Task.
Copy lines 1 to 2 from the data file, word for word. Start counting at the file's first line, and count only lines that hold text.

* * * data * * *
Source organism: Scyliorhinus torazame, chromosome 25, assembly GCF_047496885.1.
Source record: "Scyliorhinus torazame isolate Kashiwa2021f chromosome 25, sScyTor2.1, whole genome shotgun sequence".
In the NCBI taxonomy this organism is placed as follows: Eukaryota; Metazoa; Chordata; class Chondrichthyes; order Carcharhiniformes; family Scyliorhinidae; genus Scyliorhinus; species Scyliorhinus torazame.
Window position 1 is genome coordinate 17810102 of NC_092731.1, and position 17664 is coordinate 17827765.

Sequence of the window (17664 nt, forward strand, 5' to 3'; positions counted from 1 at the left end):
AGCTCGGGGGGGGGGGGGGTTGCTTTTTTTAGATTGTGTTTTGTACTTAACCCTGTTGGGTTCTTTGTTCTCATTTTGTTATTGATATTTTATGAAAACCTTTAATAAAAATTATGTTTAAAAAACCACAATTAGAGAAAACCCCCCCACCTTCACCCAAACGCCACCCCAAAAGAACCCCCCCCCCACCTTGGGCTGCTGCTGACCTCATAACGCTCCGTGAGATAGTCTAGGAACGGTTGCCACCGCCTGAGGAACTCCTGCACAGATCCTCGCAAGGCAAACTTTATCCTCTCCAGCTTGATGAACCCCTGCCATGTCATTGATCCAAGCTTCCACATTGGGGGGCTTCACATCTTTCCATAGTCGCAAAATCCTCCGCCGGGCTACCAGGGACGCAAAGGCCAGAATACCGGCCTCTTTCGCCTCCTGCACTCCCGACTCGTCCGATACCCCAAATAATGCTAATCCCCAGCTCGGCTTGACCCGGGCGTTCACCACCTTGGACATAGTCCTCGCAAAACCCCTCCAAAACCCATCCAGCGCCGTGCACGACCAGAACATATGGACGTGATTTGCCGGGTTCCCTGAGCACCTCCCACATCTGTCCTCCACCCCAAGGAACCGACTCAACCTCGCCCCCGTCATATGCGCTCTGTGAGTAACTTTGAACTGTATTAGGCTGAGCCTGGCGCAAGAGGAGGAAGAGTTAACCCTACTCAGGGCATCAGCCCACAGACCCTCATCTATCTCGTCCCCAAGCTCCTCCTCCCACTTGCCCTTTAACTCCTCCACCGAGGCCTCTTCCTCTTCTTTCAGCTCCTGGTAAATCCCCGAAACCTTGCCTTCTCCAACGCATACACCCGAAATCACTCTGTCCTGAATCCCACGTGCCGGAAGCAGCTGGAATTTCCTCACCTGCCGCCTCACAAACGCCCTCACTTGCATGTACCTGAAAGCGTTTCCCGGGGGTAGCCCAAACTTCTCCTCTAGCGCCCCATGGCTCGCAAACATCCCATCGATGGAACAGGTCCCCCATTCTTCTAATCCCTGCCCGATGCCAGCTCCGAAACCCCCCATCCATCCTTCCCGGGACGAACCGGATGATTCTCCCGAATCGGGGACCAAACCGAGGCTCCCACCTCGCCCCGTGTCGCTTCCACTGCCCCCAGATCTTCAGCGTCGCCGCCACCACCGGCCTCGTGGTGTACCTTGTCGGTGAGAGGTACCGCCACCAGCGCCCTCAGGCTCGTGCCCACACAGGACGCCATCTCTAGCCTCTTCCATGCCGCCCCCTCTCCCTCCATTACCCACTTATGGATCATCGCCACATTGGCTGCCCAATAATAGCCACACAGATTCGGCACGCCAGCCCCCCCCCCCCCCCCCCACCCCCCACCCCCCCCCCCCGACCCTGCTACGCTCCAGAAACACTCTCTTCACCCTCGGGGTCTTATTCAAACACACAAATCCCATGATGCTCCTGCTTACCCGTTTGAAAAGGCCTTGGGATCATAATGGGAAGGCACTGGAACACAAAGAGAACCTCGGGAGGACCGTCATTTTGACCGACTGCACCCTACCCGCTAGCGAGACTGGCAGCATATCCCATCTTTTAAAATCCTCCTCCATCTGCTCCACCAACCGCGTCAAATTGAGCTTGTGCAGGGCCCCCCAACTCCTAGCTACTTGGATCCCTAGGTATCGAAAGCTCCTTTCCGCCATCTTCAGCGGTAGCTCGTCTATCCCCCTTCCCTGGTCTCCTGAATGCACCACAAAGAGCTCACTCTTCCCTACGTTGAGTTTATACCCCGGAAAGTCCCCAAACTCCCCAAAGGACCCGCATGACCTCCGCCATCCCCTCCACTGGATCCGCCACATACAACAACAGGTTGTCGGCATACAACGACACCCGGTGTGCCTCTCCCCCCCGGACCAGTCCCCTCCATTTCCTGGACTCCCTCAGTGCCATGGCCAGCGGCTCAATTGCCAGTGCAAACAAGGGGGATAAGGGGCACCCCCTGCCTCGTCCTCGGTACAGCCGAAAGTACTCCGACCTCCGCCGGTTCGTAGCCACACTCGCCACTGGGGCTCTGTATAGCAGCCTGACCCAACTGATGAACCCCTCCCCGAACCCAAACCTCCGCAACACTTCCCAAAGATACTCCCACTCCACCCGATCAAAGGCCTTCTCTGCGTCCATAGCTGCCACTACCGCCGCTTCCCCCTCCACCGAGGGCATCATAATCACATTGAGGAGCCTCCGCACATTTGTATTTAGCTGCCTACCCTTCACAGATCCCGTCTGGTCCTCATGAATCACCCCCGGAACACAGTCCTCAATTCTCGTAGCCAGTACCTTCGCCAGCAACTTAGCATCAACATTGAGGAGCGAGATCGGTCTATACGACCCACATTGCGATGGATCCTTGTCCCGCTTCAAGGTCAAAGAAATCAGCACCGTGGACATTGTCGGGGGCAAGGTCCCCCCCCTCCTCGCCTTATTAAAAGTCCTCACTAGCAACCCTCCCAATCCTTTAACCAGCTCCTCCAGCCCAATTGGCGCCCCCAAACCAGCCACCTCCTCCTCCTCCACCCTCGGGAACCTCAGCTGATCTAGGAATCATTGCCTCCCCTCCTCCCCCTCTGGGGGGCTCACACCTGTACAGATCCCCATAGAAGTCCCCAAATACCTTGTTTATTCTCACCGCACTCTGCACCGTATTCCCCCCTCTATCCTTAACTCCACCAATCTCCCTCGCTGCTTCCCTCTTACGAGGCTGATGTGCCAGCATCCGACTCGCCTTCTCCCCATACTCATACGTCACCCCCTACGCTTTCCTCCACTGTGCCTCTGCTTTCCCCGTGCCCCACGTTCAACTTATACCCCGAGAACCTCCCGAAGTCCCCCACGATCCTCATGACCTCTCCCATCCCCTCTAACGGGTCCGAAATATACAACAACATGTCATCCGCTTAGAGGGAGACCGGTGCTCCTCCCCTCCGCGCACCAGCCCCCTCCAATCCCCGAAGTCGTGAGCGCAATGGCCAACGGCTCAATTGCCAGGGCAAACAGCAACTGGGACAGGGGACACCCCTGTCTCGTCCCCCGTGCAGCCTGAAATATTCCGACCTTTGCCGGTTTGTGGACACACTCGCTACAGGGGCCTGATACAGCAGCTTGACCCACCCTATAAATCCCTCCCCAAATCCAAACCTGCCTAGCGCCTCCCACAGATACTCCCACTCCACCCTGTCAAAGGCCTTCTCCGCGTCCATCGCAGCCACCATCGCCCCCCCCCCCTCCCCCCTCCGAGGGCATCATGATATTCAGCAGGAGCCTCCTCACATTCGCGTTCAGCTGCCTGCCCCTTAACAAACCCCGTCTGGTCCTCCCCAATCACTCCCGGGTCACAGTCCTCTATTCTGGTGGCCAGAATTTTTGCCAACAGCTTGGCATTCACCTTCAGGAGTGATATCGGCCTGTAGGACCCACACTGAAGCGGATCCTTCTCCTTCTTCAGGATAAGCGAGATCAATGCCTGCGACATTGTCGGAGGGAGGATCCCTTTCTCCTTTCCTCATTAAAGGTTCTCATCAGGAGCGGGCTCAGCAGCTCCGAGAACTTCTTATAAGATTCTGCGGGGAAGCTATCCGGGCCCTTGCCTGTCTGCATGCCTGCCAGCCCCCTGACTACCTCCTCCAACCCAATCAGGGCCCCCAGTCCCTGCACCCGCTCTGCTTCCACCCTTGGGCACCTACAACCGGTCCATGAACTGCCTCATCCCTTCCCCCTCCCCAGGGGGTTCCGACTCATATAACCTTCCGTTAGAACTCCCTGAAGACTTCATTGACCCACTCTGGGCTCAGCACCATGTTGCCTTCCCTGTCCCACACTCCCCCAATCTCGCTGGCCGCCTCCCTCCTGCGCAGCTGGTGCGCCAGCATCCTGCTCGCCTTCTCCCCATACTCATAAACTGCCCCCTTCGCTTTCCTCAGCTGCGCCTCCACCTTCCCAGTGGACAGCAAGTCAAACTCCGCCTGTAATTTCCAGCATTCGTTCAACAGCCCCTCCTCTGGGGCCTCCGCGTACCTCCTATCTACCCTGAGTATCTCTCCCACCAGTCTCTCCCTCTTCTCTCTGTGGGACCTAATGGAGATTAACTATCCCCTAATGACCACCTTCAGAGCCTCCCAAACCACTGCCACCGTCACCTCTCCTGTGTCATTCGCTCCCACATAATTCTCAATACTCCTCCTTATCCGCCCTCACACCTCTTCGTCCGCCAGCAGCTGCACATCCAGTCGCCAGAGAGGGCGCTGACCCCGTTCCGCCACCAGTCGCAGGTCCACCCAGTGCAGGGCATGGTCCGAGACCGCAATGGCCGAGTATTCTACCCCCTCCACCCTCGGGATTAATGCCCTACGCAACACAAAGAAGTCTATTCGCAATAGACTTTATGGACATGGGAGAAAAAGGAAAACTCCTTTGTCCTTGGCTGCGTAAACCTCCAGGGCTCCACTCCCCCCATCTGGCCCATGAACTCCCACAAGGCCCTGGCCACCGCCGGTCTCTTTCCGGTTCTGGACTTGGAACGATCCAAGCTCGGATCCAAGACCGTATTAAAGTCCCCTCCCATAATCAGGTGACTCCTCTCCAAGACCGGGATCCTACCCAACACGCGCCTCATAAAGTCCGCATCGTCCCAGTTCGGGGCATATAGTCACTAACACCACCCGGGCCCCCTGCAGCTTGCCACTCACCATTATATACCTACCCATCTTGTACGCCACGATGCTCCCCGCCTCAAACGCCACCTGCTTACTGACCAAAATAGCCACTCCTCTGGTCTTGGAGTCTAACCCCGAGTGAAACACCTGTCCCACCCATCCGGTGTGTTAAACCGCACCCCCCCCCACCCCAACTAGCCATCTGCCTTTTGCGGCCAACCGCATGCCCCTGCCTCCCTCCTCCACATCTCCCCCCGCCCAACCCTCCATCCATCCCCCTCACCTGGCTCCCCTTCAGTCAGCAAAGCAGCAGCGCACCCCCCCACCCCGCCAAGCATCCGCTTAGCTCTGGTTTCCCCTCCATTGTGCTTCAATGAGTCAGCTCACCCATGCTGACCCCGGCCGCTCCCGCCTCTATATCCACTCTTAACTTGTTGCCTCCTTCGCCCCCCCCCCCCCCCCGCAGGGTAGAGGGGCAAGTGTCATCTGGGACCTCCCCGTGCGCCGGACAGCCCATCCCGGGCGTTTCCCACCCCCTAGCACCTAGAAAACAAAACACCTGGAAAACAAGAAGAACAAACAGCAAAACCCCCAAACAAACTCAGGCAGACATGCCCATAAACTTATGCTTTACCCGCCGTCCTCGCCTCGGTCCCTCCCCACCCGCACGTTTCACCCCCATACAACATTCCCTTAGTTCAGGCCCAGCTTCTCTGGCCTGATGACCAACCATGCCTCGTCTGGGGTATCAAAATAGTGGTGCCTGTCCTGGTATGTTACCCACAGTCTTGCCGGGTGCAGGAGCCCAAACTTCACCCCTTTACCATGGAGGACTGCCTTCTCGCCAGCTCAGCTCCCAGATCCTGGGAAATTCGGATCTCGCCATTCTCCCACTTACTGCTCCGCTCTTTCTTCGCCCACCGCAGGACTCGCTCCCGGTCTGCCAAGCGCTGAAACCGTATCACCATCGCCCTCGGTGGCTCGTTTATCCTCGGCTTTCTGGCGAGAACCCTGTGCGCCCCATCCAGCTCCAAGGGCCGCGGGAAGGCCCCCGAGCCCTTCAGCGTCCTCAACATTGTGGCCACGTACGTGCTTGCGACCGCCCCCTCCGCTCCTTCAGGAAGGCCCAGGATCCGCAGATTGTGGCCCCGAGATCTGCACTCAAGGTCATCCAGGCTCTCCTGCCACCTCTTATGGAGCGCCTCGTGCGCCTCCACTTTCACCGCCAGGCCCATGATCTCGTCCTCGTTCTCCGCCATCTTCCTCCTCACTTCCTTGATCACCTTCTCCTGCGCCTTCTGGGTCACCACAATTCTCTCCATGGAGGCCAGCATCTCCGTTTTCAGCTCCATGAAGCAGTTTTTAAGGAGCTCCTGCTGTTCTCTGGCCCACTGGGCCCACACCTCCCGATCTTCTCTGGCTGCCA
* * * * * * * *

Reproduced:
Source organism: Scyliorhinus torazame, chromosome 25, assembly GCF_047496885.1.
Source record: "Scyliorhinus torazame isolate Kashiwa2021f chromosome 25, sScyTor2.1, whole genome shotgun sequence".